If you like the value of the Corolla but favor an SUV body-style, the Corolla Cross is calling. Already offered as a sedan, hatchback and hybrid model with a high-performance variant joining soon, a Corolla crossover SUV just seemed inevitable. Priced from $23,410 including destination it’s a welcome alternative to the slightly more expensive CH-R which favors style over practicality and can’t be had with all-wheel drive. Thought it’s not much to look at this well-appointed XLE grade packs a lot of usefulness and features into its elevated body which clears an impressive 8+”. For those who are intimidated by the size and fuel economy of a traditional SUV but crave its commanding view and 5-door versatility, the Corolla Cross slots in nicely. Rated at 30mpg with a nearly 400 mile driving range it’s a value proposition that asks few sacrifices of its owner. With adequate sizing in the front, middle and rear, a roof rack and the ability to tow 1,500 pounds, the Corolla Cross presents as a do-it-all for the car shopper on a budget. Its least desirable trait comes from the powertrain – a CVT mated to the modestly powered 2.0-liter engine with its 150 pound-feet of torque which can at times cast a pall on the driving experience but I’m guessing it would hardly bother the typical Corolla Cross owner. The Corolla Cross is more than just another utility vehicle – it’s one that strikes a compelling balance in every aspect of its offering.
So you’re shopping for a small SUV, I see. Maybe a CR-V? RAV4? Rogue? Well, if you’re like me and tend to zig when others zag, perhaps an Eclipse Cross should be on your list. They sell in minuscule numbers as compared to the class leaders and with the updates this year Mitsu has made it more competitive. Introduced for the 2018 model year it never really caught on, mainly because it’s butting heads with some mammoths of the small SUV segment and for a small time player in this market you’ve got to do something really special to garner attention, and that apparently didn’t happen. So for 2022 it grows by over 5” in length, increasing cargo capacity to bring it more in line with its rivals. Inside there’s now a power passenger seat – which doesn’t sound like much until you realize how hard they are to come across – and a redesigned infotainment system that no longer uses a touchpad and that has a screen that’s closer to the driver. With the vehicle’s added length comes a revised suspension with retuned shocks and springs for improved ride control. And lastly, the rear end has been restyled to remove bar bisecting the window. The 1.5-liter turbo-4 and CVT carryover. So how does 152 horsepower and 184 pound-feet of torque sound? Actually, not so bad as the Eclipse Cross presents as sportier than the rest of the herd… Mitsu’s most distinguishing trait. It rides firmer, sounds racier and handles more spiritedly than you might expect making this a good choice for those who don’t follow the herd.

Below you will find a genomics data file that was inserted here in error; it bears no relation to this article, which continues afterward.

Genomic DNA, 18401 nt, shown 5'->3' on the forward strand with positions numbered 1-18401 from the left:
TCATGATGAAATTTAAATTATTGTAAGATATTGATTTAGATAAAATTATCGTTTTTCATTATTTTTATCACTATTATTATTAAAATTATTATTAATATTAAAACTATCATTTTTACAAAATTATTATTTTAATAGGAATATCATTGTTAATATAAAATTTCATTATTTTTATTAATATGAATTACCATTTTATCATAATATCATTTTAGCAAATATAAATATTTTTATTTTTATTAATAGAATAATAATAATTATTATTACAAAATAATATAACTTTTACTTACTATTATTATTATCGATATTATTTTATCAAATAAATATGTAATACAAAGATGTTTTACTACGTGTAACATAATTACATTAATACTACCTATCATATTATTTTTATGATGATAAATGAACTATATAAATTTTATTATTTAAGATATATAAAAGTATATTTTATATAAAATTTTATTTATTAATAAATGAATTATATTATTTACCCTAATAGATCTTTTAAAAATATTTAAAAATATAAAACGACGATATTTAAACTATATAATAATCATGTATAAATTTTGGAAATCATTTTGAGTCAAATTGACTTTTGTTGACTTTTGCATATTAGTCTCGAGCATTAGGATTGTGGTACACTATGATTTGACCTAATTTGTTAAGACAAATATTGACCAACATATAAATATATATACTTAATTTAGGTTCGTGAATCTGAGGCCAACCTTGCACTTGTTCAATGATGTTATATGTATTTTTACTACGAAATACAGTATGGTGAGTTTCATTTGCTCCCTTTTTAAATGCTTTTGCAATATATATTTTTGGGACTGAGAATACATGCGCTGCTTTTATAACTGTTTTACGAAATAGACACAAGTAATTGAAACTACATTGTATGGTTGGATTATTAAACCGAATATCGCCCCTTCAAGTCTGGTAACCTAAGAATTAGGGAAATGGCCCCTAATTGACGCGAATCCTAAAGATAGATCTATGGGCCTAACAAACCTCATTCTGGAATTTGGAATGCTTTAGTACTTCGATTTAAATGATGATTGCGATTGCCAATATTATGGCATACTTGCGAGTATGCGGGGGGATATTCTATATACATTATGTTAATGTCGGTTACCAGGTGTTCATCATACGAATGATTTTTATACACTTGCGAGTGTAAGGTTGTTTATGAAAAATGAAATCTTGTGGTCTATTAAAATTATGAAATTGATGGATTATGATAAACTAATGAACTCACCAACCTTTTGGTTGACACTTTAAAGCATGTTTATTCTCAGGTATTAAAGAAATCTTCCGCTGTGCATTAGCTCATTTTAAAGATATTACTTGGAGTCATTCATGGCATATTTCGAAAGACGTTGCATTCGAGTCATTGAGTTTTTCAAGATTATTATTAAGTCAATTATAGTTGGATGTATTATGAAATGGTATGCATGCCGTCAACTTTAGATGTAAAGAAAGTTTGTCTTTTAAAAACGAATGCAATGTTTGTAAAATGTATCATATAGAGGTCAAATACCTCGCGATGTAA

2020 MITSUBISHI ECLIPSE CROSS QUICK TAKES. The Eclipse Cross continues as the standard-bearer for Mitsubishi styling, technology and driving confidence in the form of a nimble-yet-capable CUV. The bold design cues strike an imposing figure on the road, helping Eclipse Cross stand out from the crowd.
The Eclipse Cross’ coupe form is distinguished by its wedge profile with distinctive beltline and strong character line; a forward raked rear window; the angular rear gate and short overhang. The front of the Eclipse Cross features Mitsubishi’s signature Dynamic Shield design that conveys strength and confidence.
The unique rear design is distinguished by high-mounted, stretched rear lamps that horizontally divide the forward-raked rear window. When illuminated, the tubular LED brake lights and the central LED high-mount stop light form a single bar of light running across the tail, giving Eclipse Cross a broad and stable appearance from the rear.